Bercow was one of the most right wing of the 97 Conservative intake – which even by Tory standards was pretty right wing

    Still, God forgives those sinners that truly repent… (lol) and it is ofcourse this Dascous-inspired conversion which explains why Bercow is so despised in Tory circles now

    It’s no entirely dis-similar with what happened to Portillo – just more extreme

  42. Portillo was never a Monday Club style social conservative like Bercow was. He was a mainstream 1980s Thatcherite.

    Shepherd is also not easily categorised as hard righ eithert. He is in many ways better described as an extreme libertarian with a lot of views which are not shared by many on the right – a consistent support for complete freedom of information and civil liberties, for example. This is married with his extreme euroscepticism. Somewhat oddly, he was a leading critic of the Northern Ireland peace process in the 80s and 90s, though he is quite quiet about it now.

  43. Hemmelig- I think the same goes for Rees-Mogg, who has often spoken out about surveillance laws.

  44. ‘He is in many ways better described as an extreme libertarian’

    Which to me is as right wing as it gets – survival of the fittest

    I also think the comparison Tory has made between Shepard and Rees Mogg does a dis-service to the former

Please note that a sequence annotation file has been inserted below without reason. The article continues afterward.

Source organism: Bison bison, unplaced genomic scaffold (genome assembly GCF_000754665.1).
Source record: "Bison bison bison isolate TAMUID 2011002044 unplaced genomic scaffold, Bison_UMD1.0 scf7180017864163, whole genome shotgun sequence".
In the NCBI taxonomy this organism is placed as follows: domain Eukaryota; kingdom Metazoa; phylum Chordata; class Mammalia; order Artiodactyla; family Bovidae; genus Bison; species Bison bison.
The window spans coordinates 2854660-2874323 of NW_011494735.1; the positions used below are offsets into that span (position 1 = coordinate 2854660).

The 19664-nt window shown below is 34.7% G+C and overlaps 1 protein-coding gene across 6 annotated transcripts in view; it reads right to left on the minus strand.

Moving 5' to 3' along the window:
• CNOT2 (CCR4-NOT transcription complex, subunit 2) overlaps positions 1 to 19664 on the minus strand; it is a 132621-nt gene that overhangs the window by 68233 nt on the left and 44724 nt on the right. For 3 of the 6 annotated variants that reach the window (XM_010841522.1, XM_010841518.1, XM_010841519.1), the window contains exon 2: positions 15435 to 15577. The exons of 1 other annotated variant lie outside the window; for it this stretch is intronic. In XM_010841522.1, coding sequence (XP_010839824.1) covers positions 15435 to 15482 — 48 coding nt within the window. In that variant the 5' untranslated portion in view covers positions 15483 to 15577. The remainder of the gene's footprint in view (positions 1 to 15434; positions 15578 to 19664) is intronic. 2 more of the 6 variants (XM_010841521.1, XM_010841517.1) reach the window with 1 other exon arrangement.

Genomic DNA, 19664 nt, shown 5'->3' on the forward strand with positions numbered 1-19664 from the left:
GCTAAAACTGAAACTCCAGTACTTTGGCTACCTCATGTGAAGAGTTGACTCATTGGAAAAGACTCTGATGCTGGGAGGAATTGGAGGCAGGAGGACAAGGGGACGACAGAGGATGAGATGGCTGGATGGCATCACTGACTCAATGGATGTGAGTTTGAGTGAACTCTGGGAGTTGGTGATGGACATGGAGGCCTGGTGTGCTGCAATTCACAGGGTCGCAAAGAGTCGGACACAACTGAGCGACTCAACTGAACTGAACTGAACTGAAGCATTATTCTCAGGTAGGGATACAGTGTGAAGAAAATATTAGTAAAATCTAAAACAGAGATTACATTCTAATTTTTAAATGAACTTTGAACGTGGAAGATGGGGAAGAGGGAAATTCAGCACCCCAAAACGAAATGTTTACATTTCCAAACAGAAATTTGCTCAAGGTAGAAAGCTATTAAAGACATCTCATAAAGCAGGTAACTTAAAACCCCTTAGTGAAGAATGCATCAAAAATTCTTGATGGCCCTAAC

Whilst not without its moments, Rees-Mogg career as an MP hasn’t been quite as gaffe-prone as some commentators were hoping, but he doesn’t command anything like the respect from all sides of the House that Shepard does

    And again, whilst not as dim-witted as some would have yoiu believe, I think intellectually Ress-Mogg is light years behind Shephard – a truly great Parliamentarian

  45. “Which to me is as right wing as it gets – survival of the fittest”

    I’m unsure whether Shephard’s ultra-libertarianism stretches into the economic sphere….I suspect he is not such an extreme believer in “survival of the fittest” as some of the younger names you mentioned earlier. Shephard’s libertarianism is focused on civil liberties, freedom of information and Europe.

  46. Bercow has always been unpopular with most Tories, as much when he played comedy right-winger as in his suck-up to New Labour period. I doubt he has held a genuine conviction in his life.

  47. Prediction for 2015-
    Labour- 41%
    Walker (Conservative)- 38%
    Liberal Democrats- 11%
    UKIP- 6%
    Green- 2%
    Others- 2%

  48. Can’t remember which thread it was but earlier today there was a discussion about whether Tamworth or Stafford was a better bet for Labour.

    On thing that can be said is that Tamworth is more volatile than Stafford, so on that basis Tamworth may be a slightly better bet:

    Stafford, maj:

    1997: Lab – 4,314
    2001: Lab – 5,032
    2005: Lab – 2,121
    2010: Con – 5,460

    Tamworth, maj:

    1997: Lab – 7,496
    2001: Lab – 4,598
    2005: Lab – 2,569
    2010: Con – 6,090

  49. it was under Cannock Chase Andy. Part of the reason I feel Stafford is particularly hopeless is the hospital issue.

  50. Cllr Linda Whitehouse defected from the Tories to UKIP here back in September. She was the fourth Tory Cllr to defect to UKIP in Staffordshire.